Robinson’s book tackles the job of interpretation as well, and as badly, as one might expect. It is a very difficult job he has set himself. It has the advantage of including many personal interviews with Ray and his actors, and includes the usual scholarly appendages: notes, bibliography, glossary and filmography.
The bulk of the book is devoted to the Ray most Westerners know, the film maker. Robinson looks at all 37 films chronologically, though some are grouped thematically: comedies, musicals, detective and documentaries. We also learn about some unmade films, including the film that became E.T., the script of which was stolen from Ray and ended up, several years later, on Spielberg’s table (Spielberg didn’t feel the guilt that Lucas felt for appropriating Kurosawa’s Hidden Fortress and denied any connection between his and Ray’s film: not cultural imperialism but agressive business practice).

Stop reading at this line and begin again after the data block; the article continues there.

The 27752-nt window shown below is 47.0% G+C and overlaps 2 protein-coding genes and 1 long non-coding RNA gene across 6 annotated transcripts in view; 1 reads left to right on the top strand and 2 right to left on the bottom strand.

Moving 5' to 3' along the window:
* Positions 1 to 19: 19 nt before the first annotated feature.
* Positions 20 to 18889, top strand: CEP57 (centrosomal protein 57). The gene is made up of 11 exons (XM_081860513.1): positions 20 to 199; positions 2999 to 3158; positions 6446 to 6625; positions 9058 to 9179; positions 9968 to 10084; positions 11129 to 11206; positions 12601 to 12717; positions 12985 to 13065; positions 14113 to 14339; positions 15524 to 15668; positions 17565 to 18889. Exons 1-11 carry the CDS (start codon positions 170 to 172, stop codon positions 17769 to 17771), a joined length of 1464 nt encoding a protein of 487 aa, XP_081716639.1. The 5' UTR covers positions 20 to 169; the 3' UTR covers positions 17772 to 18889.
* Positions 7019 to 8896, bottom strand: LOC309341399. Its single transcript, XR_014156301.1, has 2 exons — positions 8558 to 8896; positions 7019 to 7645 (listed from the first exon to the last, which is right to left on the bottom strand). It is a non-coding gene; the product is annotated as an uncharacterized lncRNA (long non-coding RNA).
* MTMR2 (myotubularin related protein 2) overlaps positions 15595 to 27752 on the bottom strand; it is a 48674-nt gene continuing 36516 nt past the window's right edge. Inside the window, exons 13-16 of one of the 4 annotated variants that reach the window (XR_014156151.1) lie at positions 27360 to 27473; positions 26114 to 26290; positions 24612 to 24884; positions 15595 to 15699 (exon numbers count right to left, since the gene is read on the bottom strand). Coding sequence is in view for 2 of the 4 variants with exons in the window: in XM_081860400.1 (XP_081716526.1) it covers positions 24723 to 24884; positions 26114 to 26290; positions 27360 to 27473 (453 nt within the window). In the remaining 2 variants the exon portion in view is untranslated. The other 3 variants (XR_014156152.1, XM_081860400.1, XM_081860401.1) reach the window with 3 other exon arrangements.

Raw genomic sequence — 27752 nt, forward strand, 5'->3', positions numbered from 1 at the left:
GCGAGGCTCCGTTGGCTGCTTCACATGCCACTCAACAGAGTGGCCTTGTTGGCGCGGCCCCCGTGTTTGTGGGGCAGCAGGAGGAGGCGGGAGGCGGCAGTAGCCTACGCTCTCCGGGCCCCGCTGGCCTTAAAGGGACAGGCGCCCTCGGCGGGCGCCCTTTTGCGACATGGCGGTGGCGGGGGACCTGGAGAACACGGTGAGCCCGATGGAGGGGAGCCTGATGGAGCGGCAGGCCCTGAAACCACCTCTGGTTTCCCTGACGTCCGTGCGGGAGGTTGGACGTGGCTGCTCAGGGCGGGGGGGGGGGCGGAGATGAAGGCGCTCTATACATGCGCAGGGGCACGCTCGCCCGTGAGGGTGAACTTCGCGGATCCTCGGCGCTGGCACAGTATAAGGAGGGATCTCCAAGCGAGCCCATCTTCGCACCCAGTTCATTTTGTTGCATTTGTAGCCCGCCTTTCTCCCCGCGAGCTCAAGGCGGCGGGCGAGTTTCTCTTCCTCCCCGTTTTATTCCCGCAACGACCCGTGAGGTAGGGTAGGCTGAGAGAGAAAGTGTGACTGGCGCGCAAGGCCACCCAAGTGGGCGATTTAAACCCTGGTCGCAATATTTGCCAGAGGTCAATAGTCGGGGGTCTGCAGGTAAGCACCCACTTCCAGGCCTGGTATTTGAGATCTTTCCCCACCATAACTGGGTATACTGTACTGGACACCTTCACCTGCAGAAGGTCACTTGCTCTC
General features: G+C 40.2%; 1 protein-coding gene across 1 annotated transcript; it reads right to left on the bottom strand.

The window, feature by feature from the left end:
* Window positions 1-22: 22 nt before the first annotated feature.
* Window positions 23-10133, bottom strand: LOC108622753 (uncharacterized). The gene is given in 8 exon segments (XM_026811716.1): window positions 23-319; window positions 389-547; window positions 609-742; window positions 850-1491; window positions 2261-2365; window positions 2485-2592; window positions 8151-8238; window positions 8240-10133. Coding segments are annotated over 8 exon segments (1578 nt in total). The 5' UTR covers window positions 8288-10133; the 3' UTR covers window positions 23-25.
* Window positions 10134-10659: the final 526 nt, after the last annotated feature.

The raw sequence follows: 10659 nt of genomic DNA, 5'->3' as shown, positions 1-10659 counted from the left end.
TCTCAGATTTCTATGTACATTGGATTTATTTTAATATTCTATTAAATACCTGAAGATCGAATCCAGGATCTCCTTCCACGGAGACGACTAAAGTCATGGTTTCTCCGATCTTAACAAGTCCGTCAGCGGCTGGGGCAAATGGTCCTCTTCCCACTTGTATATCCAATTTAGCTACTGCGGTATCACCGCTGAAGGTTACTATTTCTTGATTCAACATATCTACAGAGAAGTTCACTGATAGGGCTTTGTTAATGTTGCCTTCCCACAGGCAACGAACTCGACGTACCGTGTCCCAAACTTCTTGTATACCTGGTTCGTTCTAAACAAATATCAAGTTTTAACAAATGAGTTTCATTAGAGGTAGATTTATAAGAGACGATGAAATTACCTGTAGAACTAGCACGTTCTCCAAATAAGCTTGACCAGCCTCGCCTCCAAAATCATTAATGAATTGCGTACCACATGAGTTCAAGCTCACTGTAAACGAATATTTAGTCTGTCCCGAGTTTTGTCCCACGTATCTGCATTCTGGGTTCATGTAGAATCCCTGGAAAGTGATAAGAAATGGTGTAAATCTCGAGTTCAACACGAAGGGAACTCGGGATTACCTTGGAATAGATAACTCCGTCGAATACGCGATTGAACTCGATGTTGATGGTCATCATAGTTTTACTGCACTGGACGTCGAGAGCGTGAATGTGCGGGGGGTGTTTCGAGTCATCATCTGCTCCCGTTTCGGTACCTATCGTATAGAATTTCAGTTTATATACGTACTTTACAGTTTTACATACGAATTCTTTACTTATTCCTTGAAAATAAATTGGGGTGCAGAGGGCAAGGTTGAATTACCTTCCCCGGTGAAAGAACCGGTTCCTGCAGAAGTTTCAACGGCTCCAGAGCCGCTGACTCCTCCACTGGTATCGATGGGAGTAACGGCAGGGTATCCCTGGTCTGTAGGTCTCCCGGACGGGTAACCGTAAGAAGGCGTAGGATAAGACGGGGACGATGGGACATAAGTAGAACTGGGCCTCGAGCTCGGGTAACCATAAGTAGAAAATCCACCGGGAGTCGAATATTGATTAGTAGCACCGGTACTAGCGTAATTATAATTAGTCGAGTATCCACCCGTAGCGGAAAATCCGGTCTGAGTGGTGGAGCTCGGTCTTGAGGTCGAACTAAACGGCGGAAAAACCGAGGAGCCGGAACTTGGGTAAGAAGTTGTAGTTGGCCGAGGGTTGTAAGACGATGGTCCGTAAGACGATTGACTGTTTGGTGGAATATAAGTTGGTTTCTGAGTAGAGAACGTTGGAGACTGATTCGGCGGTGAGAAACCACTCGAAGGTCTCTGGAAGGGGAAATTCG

Half a dozen pages outlining each film’s action, while hardly redundant, seemed unsatisfactory to me. The impact of Ray’s films is not primarily made by the events that are depicted but by delineation of character and the exploration of each character’s reaction to events and other people. Of course these precis are not intended to substitute for viewing the film but they’ll be forgotten long before you see it. What they try to do is give a verbal picture of each film’s ambiance and provenance, something that viewing a single frame could do more powerfully and evocatively. Other facts, such as the novel or story from which Ray’s script evolved, how the actors were cast, who financed each film, how certain scenes were shot, all this is fascinating for the films you’ve seen and loved, not so much for ones you haven’t seen. My overall feeling about this section of the book is that reading about films is a poor substitute for seeing them. I found most valuable those comments that explain cultural contexts that aren’t familiar in the West, such as the expected relationship between wife and husband’s ‘brother’ or close male relative who becomes something like the wife’s own brother, overcoming conventions of purdah where appropriate. This adds a dimension to what happens between Charu and Amal in Charulata for example. I would have liked to read more of this kind of thing. But I realise summing up an entire culture in an aside in a chapter of a book is not possible. Best go there and live there for a while: you’d learn a lot more a lot more quickly. I began to realise a lot of my dissatisfaction was inherent in the actual written form. There was nothing more Robinson could do having decided to write a book (rather than, say, film a documentary).